He made attendance at school compulsory for all between the ages of 6 and 14, for 70 days each year, school where they would learn to be, like him, good Anglo-Australians. He used the opening of the Great Southern Railway to deride the Victorians as an inferior civilisation and to advocate their corralling in a Commonwealth with the better breeds of New South Wales.

He accepted a knighthood. He dedicated poems to Tennyson. He revisited England and became the glad guest of Lord Leigh, of the family that had ruined his father. He wrote obsessively to his daughter Ann, saying how much these tardy honours meant to him. Returning exhausted to his Blue Mountains retreat in Faulconbridge, he would walk round like a caged lion, hungry for the roar of the approving multitudes, keen to back in the fray.

Further bankruptcies enraged and stirred him. No woman it was said, was safe in his presence. His conversation with men was often obscene. He ate immensely. Forgave his enemies. Lifted Henry Kendall, who had mocked him, out of the gutter or drunkenness. Worked with devious methods for the common good. Grew old and grand and cantankerous.

‘By 1880’, says the infallible Manning Clark:

he had reached that stage in life when his rhetoric about the future greatness of Australia was greeted with derision. He had become a figure of fun, a man in whom the gap between profession and performance had become unbridgeable, a man to whom the crowds routinely called out “tell us the truth.”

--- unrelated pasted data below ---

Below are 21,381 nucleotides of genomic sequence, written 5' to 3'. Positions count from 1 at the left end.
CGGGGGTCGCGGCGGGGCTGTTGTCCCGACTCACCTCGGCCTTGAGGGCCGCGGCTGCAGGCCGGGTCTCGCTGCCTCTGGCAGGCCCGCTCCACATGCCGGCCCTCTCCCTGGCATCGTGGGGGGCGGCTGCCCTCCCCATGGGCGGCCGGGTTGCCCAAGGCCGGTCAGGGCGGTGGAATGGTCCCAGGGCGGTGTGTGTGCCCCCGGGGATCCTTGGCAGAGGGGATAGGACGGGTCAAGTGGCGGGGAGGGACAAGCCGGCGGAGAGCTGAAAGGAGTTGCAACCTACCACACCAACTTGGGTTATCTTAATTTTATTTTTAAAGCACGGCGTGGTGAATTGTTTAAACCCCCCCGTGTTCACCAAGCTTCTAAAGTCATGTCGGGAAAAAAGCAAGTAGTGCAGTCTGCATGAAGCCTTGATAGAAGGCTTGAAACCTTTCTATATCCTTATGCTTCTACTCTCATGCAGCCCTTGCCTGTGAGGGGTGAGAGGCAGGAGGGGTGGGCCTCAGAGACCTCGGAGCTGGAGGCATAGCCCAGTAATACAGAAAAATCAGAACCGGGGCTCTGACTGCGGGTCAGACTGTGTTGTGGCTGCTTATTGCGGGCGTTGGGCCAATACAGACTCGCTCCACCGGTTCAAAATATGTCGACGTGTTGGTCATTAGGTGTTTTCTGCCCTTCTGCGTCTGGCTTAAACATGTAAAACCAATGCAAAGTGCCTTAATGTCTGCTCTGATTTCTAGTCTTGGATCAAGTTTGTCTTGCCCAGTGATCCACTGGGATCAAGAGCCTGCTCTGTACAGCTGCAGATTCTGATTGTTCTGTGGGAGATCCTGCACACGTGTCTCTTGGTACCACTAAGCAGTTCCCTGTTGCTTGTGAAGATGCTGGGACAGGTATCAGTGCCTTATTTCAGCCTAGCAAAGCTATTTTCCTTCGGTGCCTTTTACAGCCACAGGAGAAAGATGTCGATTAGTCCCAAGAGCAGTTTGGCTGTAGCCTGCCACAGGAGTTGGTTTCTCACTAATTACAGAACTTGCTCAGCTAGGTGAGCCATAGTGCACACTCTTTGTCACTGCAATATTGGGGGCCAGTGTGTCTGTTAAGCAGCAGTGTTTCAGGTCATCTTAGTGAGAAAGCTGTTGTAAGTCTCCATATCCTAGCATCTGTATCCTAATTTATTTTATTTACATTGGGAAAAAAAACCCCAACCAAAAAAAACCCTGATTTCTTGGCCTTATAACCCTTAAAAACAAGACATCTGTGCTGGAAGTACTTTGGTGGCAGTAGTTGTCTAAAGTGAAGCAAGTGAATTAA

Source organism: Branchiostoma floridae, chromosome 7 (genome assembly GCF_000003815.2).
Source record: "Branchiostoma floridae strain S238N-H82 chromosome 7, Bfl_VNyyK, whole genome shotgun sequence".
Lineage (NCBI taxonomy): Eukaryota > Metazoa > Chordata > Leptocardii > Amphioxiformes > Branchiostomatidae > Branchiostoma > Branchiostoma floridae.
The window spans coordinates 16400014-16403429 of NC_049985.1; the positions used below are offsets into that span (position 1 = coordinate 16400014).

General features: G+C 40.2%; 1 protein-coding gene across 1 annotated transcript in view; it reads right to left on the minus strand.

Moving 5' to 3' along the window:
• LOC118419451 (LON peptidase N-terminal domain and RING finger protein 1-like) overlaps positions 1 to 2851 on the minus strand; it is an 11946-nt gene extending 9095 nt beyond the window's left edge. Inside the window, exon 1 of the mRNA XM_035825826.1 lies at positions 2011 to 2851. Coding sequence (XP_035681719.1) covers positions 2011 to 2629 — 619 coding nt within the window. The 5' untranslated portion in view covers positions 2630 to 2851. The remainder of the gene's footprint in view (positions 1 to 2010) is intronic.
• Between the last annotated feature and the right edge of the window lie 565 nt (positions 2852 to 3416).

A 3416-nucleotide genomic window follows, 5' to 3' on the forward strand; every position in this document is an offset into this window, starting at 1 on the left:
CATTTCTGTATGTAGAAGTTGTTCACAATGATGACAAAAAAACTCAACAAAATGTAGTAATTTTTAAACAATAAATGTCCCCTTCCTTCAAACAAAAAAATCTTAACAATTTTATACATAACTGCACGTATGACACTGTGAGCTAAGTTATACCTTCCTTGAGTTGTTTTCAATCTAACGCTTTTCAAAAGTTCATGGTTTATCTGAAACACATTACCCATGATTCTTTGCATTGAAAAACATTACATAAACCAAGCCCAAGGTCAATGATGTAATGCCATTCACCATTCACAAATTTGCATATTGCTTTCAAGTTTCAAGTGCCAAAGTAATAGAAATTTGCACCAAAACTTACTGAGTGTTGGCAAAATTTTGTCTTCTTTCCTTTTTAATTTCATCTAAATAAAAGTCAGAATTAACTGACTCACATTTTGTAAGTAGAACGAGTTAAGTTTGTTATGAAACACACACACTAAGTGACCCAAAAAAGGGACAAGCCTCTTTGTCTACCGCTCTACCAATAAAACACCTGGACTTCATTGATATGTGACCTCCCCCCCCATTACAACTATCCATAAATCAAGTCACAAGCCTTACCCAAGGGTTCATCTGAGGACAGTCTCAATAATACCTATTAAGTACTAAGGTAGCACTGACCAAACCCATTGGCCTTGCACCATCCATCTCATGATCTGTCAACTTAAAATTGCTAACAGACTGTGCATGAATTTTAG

The cartoonists mocked him as a one-time Chartist who had been corrupted by power. Others, lacking the eye of pity, saw him as a hoary-headed man who had blackened his reputation by all his somersaults of principle. Others said he had degenerated into a political demigod with no other object than to crush political foes.

He was Premier five times. He fathered Federation. He somersaulted in principle but was ever moved by debt. His wife, Clarinda, adored him. He mastered the political art of the organised demonstration, the loyal voluntary vote, the whipped vote in parliament, the speech whose fiery vagaries ignited, however briefly, the popular soul. He commanded and held the loyalty of many. He was, by his lights, a great man, whose achievements endure and have shaped the State, and the Sydney, and the Canberra, and the Commonwealth, and the nation we see today.

We celebrate him here tonight.